Fits and Starts of the 2019 NFL Draft–Tyree Jackson
Which 2019 NFL Draft quarterbacks fit for the Miami Dolphins, which ones could start, and which ones aren’t on the table?
Fourth up, Tyree Jackson.
Fits and Starts series
LOD Movers and Shakers
The Fits and Starts series is putting some less-common quarterback names under the microscope. We’ve heard a lot about the ring leaders of this draft class’ quarterbacks: Kyler Murray, Dwayne Haskins, Drew Lock, and Daniel Jones, but let’s not forget about the overshadowed guys. We talked about Jarrett Stidham, Jordan Ta’amu, and Will Grier already, so let’s move on to the next name on the list: Buffalo’s Tyree Jackson.
Tyree Jackson Mini-Report
For Tyree Jackson’s micro-scouting I used an offense compilation of Buffalo in their game against Temple. Based on the one game, Jackson looks very raw and is a developmental project, a top-priority one, though. He’s like 2018’s Josh Allen in a lot of ways.
The game against Temple was Buffalo’s second game of the season, so some cobwebs are expected. Tyree Jackson made some poor throws early on but started getting in a groove later in the game. He delivered a perfect touchdown pass in the fourth quarter that put Buffalo ahead 29-22, and he also helped seal the win with about a minute left when his receiver broke a tackle and ran it in.
I saw a pretty good pocket presence and the ability to avoid pressure. When the play broke down, I saw some good improvisation, as well.
He has numerous prototype traits that the NFL wants in a quarterback and I can realistically see a team taking him in the second round, based on him fitting some of those metrics. He possesses prototypical metrics, and at 6’7, he’s pushing that limit. None of that is a problem, though.
If Tyree Jackson has a problem, it’s just that he’s raw. He’s going to need time at the next level. He flashed big-time potential in the Temple game, but there were inconsistencies too. Sitting might be very beneficial for him as he starts his NFL career.
Tyree Jackson seems to have the head for the game. I saw him discern when to throw it into tight windows and when the coverage was too good for a forced pass attempt. He would throw the ball out of bounds if there weren’t any reasonable passes.
Contrary to my report on Will Grier, Tyree Jackson has plenty of arm strength. He might have one of the strongest arms in this quarterback class and he was able to show it off a little bit against Temple. He underthrew one of his receivers on a deep route but that was just an accuracy issue than it was arm strength.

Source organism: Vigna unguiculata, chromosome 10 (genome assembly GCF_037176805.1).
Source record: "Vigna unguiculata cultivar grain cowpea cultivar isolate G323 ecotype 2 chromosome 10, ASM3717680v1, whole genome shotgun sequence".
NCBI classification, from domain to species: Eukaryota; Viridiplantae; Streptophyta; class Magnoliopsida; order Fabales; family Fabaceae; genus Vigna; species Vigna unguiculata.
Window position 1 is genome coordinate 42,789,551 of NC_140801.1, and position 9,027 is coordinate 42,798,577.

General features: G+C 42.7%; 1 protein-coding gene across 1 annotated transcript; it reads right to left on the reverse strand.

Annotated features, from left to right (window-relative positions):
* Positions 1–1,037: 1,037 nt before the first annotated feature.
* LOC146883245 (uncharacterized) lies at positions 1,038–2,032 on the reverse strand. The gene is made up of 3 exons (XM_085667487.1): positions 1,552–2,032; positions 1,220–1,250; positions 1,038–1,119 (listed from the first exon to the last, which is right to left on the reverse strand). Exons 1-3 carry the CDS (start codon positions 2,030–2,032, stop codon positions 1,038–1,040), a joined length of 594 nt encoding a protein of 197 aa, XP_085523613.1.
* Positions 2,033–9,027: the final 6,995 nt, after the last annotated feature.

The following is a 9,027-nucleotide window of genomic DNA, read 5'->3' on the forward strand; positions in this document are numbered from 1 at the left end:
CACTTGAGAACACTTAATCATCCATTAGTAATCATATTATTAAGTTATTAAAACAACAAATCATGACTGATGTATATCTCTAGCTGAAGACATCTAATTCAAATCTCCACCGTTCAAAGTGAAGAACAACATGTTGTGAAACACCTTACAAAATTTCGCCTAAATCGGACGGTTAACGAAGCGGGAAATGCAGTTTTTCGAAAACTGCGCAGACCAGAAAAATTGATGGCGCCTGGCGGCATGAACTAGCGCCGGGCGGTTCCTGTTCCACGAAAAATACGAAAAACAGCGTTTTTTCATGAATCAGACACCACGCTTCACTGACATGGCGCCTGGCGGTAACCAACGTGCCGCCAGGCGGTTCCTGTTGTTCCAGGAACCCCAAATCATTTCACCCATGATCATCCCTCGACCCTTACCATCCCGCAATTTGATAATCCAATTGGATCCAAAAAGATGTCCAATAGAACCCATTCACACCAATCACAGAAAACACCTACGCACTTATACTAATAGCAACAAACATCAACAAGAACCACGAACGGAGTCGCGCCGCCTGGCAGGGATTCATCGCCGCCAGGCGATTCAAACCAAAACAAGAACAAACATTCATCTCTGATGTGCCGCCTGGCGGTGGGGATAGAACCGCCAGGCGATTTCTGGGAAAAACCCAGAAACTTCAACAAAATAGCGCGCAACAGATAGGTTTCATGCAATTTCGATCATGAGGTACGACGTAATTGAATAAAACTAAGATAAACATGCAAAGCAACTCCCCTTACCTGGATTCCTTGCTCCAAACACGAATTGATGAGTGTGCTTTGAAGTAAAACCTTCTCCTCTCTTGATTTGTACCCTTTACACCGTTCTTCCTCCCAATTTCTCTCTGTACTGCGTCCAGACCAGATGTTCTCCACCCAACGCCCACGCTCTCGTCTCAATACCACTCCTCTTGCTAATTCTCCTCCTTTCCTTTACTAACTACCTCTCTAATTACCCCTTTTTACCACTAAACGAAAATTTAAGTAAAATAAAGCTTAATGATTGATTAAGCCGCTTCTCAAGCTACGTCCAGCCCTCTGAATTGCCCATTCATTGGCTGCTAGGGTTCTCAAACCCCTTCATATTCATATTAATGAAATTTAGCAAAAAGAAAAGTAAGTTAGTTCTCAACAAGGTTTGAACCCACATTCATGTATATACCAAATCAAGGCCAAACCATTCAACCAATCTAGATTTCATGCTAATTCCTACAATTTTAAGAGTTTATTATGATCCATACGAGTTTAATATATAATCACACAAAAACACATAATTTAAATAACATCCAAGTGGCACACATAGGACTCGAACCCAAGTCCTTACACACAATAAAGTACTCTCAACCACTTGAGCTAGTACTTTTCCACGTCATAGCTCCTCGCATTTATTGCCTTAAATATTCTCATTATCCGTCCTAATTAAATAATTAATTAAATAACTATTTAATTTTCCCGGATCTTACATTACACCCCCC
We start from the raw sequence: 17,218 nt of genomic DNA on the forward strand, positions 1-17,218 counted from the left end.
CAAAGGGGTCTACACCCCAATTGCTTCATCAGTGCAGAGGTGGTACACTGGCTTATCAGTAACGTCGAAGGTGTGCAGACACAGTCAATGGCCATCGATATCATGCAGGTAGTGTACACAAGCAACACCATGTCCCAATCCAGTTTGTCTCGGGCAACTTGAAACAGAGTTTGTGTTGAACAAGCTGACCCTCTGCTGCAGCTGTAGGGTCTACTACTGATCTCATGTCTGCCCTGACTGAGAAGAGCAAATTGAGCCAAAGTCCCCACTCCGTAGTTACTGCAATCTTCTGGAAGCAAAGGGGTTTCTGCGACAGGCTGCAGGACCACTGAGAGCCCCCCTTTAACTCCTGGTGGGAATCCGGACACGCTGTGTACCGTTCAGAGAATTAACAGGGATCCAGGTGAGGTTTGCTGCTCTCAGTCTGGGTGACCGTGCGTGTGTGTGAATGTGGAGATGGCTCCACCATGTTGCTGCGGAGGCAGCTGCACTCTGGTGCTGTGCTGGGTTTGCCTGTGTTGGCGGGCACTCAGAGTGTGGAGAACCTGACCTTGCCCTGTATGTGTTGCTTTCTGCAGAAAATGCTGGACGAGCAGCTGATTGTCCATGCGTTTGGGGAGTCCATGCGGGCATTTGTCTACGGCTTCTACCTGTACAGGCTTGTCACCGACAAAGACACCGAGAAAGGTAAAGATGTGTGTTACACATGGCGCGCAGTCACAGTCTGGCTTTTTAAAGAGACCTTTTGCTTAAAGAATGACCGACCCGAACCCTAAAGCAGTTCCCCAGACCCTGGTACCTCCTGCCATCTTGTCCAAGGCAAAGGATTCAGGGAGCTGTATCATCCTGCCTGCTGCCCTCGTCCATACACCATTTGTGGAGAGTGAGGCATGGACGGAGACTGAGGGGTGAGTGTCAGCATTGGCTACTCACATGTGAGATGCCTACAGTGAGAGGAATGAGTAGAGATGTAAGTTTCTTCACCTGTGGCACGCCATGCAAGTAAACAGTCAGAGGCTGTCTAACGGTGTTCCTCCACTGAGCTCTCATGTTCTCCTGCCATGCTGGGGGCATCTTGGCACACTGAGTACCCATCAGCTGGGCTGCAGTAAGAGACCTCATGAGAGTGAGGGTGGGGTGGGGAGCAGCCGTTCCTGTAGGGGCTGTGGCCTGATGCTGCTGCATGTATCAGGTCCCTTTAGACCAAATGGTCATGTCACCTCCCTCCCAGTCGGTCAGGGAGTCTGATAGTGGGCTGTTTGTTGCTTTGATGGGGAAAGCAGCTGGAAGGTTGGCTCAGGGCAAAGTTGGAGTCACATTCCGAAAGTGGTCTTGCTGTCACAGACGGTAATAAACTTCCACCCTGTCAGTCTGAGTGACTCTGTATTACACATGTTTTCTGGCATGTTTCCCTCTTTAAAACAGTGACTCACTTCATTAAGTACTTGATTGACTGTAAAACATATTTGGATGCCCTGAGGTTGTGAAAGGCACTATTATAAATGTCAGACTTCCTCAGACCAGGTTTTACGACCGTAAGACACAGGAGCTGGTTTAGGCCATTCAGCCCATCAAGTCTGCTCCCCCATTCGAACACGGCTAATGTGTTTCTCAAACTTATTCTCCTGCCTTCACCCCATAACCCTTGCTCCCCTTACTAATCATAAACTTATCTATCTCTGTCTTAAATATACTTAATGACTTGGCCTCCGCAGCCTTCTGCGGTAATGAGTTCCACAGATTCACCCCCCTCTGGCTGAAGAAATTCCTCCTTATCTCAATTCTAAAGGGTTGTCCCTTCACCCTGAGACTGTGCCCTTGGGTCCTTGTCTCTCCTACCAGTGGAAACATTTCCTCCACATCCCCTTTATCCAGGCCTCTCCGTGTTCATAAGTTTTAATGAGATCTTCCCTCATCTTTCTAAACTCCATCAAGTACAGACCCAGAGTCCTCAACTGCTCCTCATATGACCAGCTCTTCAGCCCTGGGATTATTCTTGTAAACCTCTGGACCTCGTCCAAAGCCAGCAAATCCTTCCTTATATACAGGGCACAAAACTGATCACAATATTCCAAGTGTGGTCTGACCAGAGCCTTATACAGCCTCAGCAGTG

Tyree Jackosn has a laser arm and he was squeezing in on-point passes into small windows, and he was doing it with good accuracy in the short and intermediate game.
Tyree Jackson is a diamond in the rough, for sure. Once he gets coaching and guidance in the NFL, that’ll be a huge boon for him to launch into a starting role, best case scenario. He has a high ceiling but will need more time and patience than some of the other, bigger names in this year’s class.
At the End of the Day
Tyree Jackson has a lot of potential and physical tools to work with. He’s not a fit for every team or situation, though. He’ll need a couple years as a backup before he’s ready for a starting role; if he’s rushed into a position where he has to start, then he’ll struggle.
Tyree Jackson could be a good fit for teams that have established quarterbacks in the tail end of their career where he could learn from a veteran for a few years, then get handed the reins. A baptism-by-fire start to Jackson’s career could stunt his overall development, in my opinion.
With that being said, the Miami Dolphins’ situation would not be conducive for Tyree Jackson’s success. While, I am personally fine with taking him, maybe on Day 3 if he drops, I don’t think he’ll find a lot of success in his rookie year if he’s thrown to the wolves.
If Miami does draft Tyree Jackson and expects a rookie-phenom year, then I think that’s a mistake. Given how raw Tyree Jackson is, I would be surprised if Jackson was in Miami’s plans.